Will Brazil’s Next President Be a Far-Right Nationalist?

Why Jair Bolsonaro Is Leading the Polls

Federal deputy Jair Bolsonaro, a pre-candidate for Brazil's presidential election, attends a debate at the Industry Confederation event in Brasilia, July 2018. Adriano Machado / REUTERS

With Brazil’s former President Luiz Inácio Lula da Silva (Lula) now in jail for corruption and money laundering, the right-wing nationalist Jair Bolsonaro is leading the polls for the country’s presidential election in October. Bolsonaro, a retired army captain and member of the lower house of the Brazilian National Congress, is campaigning as an alternative for voters tired of the country’s corrupt traditional parties. Dozens of leading politicians have been under investigation, including Lula, who is campaigning for the presidency despite the fact that his conviction legally bars him from doing so.

Bolsonaro’s growth in popularity has been impressive. His poll numbers have risen from five percent in July 2016 to around 20 percent today. Only a few months ago, most experts regarded Bolsonaro as unelectable due to his radical positions, his record as an apologist for military dictatorship and torture, his offensive comments about Afro-Brazilians, gay people, and other minorities, and his lack of major party affiliation. Although these may still prove insurmountable obstacles to his election, many now see him as a dark-horse candidate—a populist outsider whose anti-establishment rhetoric may yet propel him to victory.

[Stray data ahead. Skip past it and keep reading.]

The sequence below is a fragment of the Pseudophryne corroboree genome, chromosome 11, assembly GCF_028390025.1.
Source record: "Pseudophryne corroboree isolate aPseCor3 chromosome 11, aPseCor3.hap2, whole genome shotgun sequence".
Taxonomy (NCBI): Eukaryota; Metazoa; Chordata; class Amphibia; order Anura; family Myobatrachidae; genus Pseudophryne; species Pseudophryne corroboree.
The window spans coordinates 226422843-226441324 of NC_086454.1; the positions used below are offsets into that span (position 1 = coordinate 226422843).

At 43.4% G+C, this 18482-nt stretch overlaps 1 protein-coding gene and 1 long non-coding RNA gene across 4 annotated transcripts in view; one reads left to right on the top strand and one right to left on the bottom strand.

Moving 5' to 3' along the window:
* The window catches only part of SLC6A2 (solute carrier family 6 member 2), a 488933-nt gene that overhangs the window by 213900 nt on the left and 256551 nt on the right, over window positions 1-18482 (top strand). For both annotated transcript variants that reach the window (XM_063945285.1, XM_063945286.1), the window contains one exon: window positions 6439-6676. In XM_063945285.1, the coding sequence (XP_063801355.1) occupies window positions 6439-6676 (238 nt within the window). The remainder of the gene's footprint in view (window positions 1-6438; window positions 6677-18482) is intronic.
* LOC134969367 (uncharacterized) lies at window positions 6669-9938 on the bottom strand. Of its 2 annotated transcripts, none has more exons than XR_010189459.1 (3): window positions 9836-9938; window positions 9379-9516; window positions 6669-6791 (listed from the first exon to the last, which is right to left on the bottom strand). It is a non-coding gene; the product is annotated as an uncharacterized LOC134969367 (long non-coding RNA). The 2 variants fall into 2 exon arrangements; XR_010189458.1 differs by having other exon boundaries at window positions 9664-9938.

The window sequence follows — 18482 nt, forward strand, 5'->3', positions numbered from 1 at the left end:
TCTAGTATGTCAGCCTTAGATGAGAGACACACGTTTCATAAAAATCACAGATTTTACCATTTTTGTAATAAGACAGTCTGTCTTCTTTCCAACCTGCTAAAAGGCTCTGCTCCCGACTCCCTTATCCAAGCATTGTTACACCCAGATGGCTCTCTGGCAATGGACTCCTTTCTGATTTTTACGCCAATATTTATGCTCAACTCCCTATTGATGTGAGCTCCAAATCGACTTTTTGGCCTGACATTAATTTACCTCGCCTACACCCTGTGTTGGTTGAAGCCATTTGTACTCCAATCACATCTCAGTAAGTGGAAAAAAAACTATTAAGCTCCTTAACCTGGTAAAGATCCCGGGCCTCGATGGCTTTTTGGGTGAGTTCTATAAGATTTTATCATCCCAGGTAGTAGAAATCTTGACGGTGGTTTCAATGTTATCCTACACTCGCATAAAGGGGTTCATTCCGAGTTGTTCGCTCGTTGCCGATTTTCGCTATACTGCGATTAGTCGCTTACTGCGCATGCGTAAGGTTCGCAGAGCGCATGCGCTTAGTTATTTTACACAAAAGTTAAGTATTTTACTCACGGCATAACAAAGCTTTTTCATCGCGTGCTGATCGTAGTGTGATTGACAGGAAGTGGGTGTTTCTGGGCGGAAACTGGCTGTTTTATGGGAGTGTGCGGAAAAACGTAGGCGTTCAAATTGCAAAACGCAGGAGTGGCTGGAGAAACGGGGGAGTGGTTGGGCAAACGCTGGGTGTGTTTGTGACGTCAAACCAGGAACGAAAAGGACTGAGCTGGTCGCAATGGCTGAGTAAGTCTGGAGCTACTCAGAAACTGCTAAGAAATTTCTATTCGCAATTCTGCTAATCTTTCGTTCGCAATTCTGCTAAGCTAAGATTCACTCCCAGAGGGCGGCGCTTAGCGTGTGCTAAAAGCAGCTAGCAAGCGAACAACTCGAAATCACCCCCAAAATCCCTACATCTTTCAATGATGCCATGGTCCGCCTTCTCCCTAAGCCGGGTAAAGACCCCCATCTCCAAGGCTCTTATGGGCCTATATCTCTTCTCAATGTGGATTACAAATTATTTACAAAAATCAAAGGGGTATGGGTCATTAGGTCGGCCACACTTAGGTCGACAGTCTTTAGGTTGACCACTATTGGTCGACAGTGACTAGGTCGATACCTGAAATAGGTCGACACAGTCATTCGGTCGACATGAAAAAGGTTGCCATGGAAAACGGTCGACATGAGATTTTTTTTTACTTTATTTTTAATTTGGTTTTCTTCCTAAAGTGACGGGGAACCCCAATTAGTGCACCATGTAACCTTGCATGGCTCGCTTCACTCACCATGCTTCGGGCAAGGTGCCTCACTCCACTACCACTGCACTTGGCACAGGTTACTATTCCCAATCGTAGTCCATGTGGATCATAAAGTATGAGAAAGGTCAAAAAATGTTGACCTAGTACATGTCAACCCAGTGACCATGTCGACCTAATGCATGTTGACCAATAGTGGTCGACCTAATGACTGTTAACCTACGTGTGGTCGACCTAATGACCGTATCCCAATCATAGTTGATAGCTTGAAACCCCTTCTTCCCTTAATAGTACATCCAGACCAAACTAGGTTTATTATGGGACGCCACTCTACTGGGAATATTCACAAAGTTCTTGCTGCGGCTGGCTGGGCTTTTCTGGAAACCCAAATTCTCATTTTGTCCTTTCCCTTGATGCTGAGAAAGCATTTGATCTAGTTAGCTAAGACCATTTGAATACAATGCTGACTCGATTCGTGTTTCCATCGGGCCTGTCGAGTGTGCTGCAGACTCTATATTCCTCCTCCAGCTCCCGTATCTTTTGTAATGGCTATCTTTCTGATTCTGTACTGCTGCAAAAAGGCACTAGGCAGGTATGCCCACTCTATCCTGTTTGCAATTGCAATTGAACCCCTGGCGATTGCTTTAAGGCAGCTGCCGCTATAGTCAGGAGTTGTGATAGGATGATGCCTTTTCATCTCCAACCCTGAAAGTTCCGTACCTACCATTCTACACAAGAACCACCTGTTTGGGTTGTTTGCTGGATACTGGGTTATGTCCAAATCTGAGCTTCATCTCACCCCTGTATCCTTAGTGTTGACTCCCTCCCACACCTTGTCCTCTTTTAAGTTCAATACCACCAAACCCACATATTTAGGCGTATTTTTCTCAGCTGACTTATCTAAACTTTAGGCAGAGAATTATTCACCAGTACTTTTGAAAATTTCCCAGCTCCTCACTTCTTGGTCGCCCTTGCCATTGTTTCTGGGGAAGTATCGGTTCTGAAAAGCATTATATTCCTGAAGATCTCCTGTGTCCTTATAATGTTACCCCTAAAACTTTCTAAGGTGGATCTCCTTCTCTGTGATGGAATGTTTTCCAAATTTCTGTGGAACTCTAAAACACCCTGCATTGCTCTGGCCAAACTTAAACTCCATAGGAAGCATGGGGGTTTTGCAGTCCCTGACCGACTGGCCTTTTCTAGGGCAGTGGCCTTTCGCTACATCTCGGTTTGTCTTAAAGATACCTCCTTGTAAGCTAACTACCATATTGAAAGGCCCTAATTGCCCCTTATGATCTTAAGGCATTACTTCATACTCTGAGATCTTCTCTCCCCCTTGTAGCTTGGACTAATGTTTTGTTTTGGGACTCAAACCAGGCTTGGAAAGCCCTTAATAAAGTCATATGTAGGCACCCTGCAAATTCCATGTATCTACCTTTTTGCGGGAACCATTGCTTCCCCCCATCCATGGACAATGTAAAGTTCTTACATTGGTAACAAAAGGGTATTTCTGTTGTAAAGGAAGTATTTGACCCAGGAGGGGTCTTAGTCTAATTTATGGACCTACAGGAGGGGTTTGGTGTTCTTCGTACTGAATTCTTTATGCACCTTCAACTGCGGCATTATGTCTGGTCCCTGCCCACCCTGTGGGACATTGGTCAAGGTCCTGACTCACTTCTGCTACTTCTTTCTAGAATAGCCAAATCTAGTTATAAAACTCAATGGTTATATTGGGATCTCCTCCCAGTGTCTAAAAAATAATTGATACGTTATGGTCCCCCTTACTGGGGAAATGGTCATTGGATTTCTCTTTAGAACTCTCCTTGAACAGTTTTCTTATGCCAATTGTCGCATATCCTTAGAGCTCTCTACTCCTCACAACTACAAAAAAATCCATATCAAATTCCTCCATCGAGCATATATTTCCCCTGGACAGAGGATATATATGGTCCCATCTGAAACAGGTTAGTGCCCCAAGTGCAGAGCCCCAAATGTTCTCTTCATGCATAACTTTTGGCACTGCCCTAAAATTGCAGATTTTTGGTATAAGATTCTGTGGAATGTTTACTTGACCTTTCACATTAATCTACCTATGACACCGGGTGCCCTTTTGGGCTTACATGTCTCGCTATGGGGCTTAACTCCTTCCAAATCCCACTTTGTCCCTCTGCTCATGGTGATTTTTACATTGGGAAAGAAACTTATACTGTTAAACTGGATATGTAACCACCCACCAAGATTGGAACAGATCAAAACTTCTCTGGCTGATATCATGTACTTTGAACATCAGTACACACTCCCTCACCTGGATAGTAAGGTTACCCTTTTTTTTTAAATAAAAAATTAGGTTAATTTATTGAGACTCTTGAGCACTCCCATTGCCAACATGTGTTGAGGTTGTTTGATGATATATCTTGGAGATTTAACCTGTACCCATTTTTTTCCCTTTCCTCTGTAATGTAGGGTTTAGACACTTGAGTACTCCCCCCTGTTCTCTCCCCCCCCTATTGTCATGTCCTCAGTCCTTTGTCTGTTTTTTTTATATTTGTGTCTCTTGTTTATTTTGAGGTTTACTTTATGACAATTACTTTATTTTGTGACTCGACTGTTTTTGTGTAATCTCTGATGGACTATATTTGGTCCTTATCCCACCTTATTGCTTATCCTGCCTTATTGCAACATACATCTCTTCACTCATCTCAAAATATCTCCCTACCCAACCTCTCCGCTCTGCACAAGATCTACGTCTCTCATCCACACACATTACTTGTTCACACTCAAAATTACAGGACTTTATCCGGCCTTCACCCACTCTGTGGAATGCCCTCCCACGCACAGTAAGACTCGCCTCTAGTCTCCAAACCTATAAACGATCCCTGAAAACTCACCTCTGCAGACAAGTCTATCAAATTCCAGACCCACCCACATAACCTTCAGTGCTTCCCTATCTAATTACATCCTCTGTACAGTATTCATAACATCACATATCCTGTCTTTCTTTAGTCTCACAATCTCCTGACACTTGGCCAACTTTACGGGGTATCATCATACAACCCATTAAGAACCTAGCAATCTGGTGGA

Only a few years ago, the rise of a presidential candidate such as Bolsonaro would have been unthinkable. At the beginning of the decade, many experts believed that Brazil was on the path to becoming a more inclusive and growth-oriented society. The confidence of international financial markets, as well as the awarding of both the 2014 FIFA World Cup and the 2016 Olympic Games to Brazil, added to this optimism about the country’s future.

In 2014, however, a multibillion-dollar corruption scandal was exposed, implicating the country’s biggest political parties as well as some of its largest business conglomerates. The investigation of this scandal, called Operação Lava Jato (Operation Car Wash), was the driving force behind the impeachment and removal of President Dilma Rousseff in 2016 and the arrest and conviction of Lula in 2017.

Only a few years ago, the

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